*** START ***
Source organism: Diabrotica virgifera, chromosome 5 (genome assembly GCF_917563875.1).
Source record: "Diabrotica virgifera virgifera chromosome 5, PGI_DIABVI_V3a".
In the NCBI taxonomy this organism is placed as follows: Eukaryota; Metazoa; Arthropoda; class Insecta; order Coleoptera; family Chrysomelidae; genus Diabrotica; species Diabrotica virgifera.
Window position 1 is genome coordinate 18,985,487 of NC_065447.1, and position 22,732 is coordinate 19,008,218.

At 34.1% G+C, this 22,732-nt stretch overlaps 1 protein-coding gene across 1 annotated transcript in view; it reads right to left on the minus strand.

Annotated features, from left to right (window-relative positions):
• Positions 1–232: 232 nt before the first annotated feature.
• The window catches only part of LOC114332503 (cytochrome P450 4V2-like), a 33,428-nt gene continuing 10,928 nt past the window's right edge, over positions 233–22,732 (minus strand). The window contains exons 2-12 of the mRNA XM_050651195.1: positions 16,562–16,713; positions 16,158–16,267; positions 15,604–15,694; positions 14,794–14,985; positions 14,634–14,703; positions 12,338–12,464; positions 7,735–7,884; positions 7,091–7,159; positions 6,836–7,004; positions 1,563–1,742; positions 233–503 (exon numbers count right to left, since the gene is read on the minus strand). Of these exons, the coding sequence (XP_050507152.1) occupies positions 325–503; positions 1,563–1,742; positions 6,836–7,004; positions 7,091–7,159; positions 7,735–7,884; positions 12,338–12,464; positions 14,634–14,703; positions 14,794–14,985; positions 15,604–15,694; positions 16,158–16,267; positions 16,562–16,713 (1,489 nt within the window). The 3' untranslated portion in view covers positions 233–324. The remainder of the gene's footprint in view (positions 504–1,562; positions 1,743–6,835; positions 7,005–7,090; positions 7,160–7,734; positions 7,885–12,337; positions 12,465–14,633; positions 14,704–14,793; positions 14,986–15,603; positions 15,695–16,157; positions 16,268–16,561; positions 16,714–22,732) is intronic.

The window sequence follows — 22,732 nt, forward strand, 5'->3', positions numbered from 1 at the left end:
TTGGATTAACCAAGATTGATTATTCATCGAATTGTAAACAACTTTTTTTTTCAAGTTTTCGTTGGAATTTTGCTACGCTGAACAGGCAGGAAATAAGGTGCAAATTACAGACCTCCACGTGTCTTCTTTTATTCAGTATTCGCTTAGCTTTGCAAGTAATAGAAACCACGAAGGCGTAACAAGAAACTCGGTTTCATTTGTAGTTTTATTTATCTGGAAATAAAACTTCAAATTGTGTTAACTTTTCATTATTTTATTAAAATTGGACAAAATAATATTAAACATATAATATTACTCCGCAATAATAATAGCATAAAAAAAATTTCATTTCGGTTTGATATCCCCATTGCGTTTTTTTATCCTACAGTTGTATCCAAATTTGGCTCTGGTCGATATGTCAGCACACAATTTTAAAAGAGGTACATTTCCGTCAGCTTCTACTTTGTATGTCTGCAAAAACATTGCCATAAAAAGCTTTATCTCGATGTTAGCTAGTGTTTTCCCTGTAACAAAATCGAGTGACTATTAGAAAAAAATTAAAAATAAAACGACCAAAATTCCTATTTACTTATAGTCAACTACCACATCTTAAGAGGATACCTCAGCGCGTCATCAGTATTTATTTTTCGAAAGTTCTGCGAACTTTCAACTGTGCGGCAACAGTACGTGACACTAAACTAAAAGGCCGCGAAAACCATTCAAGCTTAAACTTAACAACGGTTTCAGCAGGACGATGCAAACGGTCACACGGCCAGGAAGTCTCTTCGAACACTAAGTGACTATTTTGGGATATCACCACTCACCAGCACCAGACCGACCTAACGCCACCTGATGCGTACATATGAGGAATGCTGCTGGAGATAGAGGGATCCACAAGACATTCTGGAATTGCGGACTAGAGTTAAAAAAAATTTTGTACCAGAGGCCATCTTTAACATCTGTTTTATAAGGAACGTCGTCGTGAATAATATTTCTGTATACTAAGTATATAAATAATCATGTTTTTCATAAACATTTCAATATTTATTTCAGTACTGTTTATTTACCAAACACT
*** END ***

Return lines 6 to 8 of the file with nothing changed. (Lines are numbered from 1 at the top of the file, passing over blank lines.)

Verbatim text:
Annotated features, from left to right (window-relative positions):
• Positions 1–232: 232 nt before the first annotated feature.
• The window catches only part of LOC114332503 (cytochrome P450 4V2-like), a 33,428-nt gene continuing 10,928 nt past the window's right edge, over positions 233–22,732 (minus strand). The window contains exons 2-12 of the mRNA XM_050651195.1: positions 16,562–16,713; positions 16,158–16,267; positions 15,604–15,694; positions 14,794–14,985; positions 14,634–14,703; positions 12,338–12,464; positions 7,735–7,884; positions 7,091–7,159; positions 6,836–7,004; positions 1,563–1,742; positions 233–503 (exon numbers count right to left, since the gene is read on the minus strand). Of these exons, the coding sequence (XP_050507152.1) occupies positions 325–503; positions 1,563–1,742; positions 6,836–7,004; positions 7,091–7,159; positions 7,735–7,884; positions 12,338–12,464; positions 14,634–14,703; positions 14,794–14,985; positions 15,604–15,694; positions 16,158–16,267; positions 16,562–16,713 (1,489 nt within the window). The 3' untranslated portion in view covers positions 233–324. The remainder of the gene's footprint in view (positions 504–1,562; positions 1,743–6,835; positions 7,005–7,090; positions 7,160–7,734; positions 7,885–12,337; positions 12,465–14,633; positions 14,704–14,793; positions 14,986–15,603; positions 15,695–16,157; positions 16,268–16,561; positions 16,714–22,732) is intronic.